Larger metros with more diversified economies have the least dependence on the three at-risk job categories as a percentage of total employment. Washington, DC (25%), and San Francisco and New York (each 26%) have barely one-quarter of jobs in the most at-risk segments. Washington’s economy is driven by the federal government, while New York and San Francisco are centers of finance, media and technology.
Even the most diversified economies, however, will feel the pain of job losses, in part because diversity comes with size. New York has 1.9 million jobs in the three most at-risk categories, by far the most in the nation. Three other metros have more than 1 million total jobs in the at-risk segments: Chicago (1.4 million), Los Angeles (1.4 million) and Houston (1.1 million), which suggests that the impact will be spread out, even in metros with a smaller percentage of jobs at risk.
It is notable that the fastest-growing metros in the Southeast and Southwest have the most exposure to our at-risk segments. Las Vegas, Orlando, Houston, Miami, Austin and Charlotte – all in the top 15 in percentage of jobs at risk – have consistently ranked among the top metros for job and population growth over the post-financial crisis economic cycle and have been top targets of capital inflow from commercial real estate investors looking for more rapid growth.
At the same time, traditional “primary” markets such as Washington, DC, New York, San Francisco and Boston – which are highly liquid but have lost some of their luster with investors seeking growth – have proportionately fewer at-risk jobs. How each metro fares through the pandemic will provide a test, and the differences demonstrate the importance of differentiating investment strategies between potential rapid growth versus stability and diversification.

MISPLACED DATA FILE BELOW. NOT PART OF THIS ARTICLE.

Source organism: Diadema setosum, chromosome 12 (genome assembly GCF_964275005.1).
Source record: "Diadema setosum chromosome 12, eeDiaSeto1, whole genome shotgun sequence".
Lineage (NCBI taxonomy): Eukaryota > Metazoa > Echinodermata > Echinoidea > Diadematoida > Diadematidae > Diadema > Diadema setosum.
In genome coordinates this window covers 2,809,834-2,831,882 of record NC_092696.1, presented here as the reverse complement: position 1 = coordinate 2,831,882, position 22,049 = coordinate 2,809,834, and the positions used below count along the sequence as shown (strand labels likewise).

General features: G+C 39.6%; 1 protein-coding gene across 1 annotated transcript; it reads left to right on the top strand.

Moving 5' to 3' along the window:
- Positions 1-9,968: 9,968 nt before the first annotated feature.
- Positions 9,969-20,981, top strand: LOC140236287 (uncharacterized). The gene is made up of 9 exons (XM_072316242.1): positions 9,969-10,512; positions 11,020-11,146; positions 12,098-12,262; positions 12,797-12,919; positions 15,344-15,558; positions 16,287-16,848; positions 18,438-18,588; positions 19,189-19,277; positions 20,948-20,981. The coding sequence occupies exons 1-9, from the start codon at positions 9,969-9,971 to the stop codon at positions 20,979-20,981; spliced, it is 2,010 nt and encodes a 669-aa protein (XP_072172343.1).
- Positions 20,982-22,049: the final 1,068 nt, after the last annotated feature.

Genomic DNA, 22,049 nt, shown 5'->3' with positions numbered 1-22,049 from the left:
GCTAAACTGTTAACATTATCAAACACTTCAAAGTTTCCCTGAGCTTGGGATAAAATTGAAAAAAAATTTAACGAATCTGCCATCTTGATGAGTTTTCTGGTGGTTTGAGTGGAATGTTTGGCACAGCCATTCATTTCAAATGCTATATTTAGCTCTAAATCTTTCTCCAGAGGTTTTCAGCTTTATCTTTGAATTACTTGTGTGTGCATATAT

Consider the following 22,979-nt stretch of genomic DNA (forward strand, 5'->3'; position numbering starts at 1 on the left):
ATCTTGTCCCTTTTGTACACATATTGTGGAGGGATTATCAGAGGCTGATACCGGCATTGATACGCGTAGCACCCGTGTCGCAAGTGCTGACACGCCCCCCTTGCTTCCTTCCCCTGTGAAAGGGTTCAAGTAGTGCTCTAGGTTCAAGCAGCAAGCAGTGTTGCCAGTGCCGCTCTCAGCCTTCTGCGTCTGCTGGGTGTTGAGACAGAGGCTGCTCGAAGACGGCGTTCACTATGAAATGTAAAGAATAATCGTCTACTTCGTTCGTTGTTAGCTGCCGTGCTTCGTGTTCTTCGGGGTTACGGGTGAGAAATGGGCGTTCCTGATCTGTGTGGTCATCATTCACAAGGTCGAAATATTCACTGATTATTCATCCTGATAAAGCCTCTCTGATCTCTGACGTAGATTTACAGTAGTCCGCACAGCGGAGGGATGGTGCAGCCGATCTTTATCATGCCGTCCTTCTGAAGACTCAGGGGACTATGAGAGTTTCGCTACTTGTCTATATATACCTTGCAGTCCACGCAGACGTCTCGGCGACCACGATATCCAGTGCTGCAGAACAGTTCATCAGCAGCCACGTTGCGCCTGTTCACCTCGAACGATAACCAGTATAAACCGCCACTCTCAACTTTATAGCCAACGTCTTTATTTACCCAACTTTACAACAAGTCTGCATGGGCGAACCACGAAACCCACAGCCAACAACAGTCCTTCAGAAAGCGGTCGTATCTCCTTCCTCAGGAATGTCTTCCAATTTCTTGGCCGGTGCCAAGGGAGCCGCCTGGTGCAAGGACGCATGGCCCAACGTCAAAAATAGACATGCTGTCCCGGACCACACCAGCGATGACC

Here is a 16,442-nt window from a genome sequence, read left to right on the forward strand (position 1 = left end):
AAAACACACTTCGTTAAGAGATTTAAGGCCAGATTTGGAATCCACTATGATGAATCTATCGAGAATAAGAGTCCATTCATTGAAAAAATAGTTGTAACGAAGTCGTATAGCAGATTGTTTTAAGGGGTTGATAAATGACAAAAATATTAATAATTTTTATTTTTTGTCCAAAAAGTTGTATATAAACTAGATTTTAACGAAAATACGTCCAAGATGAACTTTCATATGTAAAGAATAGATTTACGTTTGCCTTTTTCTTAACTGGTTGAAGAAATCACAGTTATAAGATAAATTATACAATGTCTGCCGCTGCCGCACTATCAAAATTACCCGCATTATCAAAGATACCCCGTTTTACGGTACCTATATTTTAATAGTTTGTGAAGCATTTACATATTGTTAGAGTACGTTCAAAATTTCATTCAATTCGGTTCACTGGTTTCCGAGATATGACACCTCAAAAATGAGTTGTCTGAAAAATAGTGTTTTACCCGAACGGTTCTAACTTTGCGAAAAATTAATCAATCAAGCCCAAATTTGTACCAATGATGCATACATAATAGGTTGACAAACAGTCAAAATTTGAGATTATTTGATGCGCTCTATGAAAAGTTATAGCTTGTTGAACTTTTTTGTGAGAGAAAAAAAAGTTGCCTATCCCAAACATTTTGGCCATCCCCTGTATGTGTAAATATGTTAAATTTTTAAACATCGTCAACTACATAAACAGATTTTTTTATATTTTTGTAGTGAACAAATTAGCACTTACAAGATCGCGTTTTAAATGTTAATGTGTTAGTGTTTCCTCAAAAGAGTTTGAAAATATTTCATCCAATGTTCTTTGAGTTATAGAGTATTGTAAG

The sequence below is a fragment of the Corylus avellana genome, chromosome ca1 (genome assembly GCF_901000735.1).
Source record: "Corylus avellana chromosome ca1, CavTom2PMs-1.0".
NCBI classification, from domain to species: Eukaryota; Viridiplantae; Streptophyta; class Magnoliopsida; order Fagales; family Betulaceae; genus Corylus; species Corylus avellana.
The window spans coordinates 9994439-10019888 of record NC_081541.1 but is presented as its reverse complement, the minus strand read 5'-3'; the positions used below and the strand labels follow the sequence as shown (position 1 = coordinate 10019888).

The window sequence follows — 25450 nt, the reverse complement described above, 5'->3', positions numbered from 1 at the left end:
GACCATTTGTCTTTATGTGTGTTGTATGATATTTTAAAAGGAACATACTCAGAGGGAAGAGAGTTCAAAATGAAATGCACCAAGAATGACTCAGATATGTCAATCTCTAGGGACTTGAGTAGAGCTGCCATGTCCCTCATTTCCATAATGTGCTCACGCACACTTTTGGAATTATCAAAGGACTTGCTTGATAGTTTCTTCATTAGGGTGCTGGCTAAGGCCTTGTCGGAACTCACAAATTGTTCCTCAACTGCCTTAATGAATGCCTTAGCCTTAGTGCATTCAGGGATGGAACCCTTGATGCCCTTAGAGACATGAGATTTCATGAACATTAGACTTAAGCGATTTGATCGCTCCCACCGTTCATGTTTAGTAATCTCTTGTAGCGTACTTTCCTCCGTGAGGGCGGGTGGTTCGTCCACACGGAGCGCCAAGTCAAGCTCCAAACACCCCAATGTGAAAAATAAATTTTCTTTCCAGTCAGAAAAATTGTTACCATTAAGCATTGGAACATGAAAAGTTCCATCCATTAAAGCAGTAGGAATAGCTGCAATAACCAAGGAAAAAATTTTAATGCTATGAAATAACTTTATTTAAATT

Leisure and Hospitality
Not surprisingly, Las Vegas (28.9%) and Orlando (19.6%) stand out as the metros with the highest percentage of workers in leisure and hospitality. Other metros with at least 13.0% of workers in the segment include Southwest Florida Coast (15.9%), Orange County, Calif. (13.9%), San Antonio (13.5%) and San Diego (13.4%). Northern New Jersey (9.2%) has the lowest percentage of workers in the segment, followed by Salt Lake City, Bridgeport-New Haven, Conn., and Philadelphia (all 9.2%). New York, Los Angeles and Chicago have the most jobs in this segment.
Retail and Wholesale Trade
Florida had a clean sweep of the top three metros in percentage of retail jobs, with Ft. Lauderdale (18.8%), Miami (18.3%) and Southwest Florida Coast (17.8%) leading the way. Long Island (16.8%) and Ft. Worth (16.1%) round out the top 5. At the low end of the scale are Washington, DC (9.9%) and San Francisco (10.3%). San Diego (12.5%), Boston, Columbus and New York (all 12.7%) are also at the bottom. New York, Chicago and Los Angeles have the most at-risk jobs. Retail jobs constitute between 13-15% of 31 of the top 50 metros.